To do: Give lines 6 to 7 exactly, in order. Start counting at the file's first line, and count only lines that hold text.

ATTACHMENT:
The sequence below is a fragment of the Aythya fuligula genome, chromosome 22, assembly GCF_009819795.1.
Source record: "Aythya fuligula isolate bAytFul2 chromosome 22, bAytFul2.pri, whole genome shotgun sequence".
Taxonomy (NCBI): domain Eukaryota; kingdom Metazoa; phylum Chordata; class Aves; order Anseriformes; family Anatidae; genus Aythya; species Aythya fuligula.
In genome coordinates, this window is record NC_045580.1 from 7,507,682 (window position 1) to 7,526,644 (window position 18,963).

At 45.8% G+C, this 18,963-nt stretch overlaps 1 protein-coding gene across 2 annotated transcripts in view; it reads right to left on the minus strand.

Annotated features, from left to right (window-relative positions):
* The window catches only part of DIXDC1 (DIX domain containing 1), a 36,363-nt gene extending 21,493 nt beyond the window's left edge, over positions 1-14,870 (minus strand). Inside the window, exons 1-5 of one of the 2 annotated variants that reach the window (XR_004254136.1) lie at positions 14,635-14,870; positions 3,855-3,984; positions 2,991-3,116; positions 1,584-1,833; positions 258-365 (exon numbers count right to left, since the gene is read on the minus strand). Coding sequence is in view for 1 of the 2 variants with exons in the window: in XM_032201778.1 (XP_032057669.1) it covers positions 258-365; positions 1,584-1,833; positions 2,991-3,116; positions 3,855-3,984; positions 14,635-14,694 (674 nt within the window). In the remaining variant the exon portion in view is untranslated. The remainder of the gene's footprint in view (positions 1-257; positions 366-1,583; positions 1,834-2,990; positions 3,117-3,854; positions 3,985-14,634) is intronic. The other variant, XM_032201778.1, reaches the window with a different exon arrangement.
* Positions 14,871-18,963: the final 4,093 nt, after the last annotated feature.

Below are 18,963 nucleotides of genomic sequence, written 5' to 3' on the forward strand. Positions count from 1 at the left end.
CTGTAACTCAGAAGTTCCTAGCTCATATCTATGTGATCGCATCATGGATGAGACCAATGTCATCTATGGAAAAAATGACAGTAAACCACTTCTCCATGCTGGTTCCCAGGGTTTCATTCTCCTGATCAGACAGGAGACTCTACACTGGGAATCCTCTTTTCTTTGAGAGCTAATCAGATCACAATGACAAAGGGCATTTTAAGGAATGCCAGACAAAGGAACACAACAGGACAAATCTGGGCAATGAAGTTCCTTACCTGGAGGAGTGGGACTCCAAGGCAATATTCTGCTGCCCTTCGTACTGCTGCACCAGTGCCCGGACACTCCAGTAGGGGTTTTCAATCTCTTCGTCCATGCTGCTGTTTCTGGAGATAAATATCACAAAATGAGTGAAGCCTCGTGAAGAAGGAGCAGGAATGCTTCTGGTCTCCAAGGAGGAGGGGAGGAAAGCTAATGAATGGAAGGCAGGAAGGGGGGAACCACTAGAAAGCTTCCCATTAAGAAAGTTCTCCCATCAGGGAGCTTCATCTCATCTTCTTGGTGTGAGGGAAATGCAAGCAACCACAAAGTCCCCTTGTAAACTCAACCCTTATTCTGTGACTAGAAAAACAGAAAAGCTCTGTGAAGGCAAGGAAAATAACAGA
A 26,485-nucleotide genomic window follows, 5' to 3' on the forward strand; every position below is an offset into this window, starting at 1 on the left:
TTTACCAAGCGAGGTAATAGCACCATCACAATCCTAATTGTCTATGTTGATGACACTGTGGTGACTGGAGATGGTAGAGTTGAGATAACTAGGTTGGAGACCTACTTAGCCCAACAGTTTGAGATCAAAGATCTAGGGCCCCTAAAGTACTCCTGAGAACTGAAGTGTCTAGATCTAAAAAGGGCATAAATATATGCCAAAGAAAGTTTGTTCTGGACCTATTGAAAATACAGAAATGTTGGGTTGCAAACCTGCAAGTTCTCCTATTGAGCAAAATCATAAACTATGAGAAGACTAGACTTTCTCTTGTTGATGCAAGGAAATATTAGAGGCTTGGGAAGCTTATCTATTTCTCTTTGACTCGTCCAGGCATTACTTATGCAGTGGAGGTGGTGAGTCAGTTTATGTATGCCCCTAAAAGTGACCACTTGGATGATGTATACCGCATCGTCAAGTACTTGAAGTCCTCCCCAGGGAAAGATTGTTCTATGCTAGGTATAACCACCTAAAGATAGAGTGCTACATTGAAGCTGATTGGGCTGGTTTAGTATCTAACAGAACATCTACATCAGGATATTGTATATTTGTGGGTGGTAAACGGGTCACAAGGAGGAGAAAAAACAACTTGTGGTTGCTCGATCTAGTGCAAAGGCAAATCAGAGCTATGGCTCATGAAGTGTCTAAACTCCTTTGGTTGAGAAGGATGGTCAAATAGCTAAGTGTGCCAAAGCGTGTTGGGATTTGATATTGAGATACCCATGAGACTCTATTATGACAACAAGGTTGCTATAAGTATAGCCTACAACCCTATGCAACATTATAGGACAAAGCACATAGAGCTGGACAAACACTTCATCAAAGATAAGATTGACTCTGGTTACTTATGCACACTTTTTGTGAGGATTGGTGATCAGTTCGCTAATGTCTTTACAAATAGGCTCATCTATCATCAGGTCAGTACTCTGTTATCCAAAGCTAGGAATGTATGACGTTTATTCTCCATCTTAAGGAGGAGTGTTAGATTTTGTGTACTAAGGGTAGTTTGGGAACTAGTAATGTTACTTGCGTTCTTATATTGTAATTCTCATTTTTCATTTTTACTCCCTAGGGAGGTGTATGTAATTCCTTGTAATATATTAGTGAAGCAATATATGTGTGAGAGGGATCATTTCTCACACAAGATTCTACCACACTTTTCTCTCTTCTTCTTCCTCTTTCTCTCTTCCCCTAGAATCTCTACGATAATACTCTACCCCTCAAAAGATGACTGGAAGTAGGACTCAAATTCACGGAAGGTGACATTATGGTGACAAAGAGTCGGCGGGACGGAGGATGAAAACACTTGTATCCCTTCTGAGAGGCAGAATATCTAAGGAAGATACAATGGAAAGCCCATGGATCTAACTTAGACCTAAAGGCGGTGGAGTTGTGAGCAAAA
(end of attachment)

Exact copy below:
Annotated features, from left to right (window-relative positions):
* The window catches only part of DIXDC1 (DIX domain containing 1), a 36,363-nt gene extending 21,493 nt beyond the window's left edge, over positions 1-14,870 (minus strand). Inside the window, exons 1-5 of one of the 2 annotated variants that reach the window (XR_004254136.1) lie at positions 14,635-14,870; positions 3,855-3,984; positions 2,991-3,116; positions 1,584-1,833; positions 258-365 (exon numbers count right to left, since the gene is read on the minus strand). Coding sequence is in view for 1 of the 2 variants with exons in the window: in XM_032201778.1 (XP_032057669.1) it covers positions 258-365; positions 1,584-1,833; positions 2,991-3,116; positions 3,855-3,984; positions 14,635-14,694 (674 nt within the window). In the remaining variant the exon portion in view is untranslated. The remainder of the gene's footprint in view (positions 1-257; positions 366-1,583; positions 1,834-2,990; positions 3,117-3,854; positions 3,985-14,634) is intronic. The other variant, XM_032201778.1, reaches the window with a different exon arrangement.